The symptoms of PAH can make it hard to do simple things such as walking up stairs or to the mailbox. As PAH progresses, it may become more difficult to carry out daily tasks without experiencing symptoms.

With less blood flowing into the lungs and less oxygen getting to the rest of the body, symptoms such as dizziness, shortness of breath, and fatigue may start to occur. Some people also may notice swelling in their ankles and legs. A change in the symptoms you experience may indicate that your PAH is progressing.

Because patients adjust to the impact of PAH on their lives, many patients with PAH may not realize that they are experiencing worsening symptoms. Talk to your doctor about your symptoms and how you may be able to manage them.

Use your mouse to roll over the figure below and find out more about PAH symptoms and their potential impact on your body.

Talk to your doctor if you think you may be experiencing any of these symptoms.

Dizziness. You may experience dizziness when standing, climbing stairs, or rising from a seated position.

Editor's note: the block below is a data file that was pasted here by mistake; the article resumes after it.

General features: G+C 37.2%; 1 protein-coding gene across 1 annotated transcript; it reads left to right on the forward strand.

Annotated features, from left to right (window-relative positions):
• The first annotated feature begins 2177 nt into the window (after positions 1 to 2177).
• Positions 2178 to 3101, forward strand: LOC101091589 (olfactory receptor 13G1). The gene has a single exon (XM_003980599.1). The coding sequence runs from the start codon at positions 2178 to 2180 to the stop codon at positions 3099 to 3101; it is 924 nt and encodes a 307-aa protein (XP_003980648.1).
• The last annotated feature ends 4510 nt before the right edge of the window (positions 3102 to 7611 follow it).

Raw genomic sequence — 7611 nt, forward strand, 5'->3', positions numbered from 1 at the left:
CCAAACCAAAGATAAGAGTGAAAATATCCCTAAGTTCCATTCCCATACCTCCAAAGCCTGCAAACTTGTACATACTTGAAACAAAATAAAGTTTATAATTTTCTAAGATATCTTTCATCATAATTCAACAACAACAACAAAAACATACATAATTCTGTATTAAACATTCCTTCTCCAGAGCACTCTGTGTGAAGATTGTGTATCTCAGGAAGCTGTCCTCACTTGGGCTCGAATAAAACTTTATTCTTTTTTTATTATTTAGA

Fainting. This happens when your brain doesn’t get enough oxygen because of reduced blood flow. It’s possible to faint but not lose consciousness.

Depression. This may be caused by fatigue, your medications, or the stress of PAH.

Dry cough. This cough, which may contain drops of blood, can be caused by an enlarged heart pressing on a nerve, some types of medications including those to treat PAH, or increased fluid retention.

Chest pain (angina). This affects about one-third of PAH patients. You may have chest pain while performing a physical activity. This could feel like pounding or pressure in your chest. Although a common symptom, chest pain can be serious.

Rapid, hard, or irregular heartbeat (palpitations). You may feel like your heart is pounding, fluttering, or skipping a beat.

Shortness of breath (dyspnea). You may experience shortness of breath when performing daily activities and during or after meals.

Swollen abdomen (ascites). This may be related to your condition becoming progressively worse.

Raynaud's (RAY-nose) phenomenon. This condition results in chilly, blue fingers. It is generally associated with connective tissue disease, but some patients with idiopathic PAH may experience this condition.

Fatigue. You may feel more tired than usual.

Swollen ankles or legs (edema). This is a very common symptom of PAH. When you have edema, pressing into the flesh of your lower leg may briefly leave a dent. This may be a sign that your condition is getting worse.


Use a journal to track changes in your activity level and symptoms, and discuss them with your doctor. If you notice signs your condition may be worsening, talk to your doctor about possible adjustments to your treatment plan.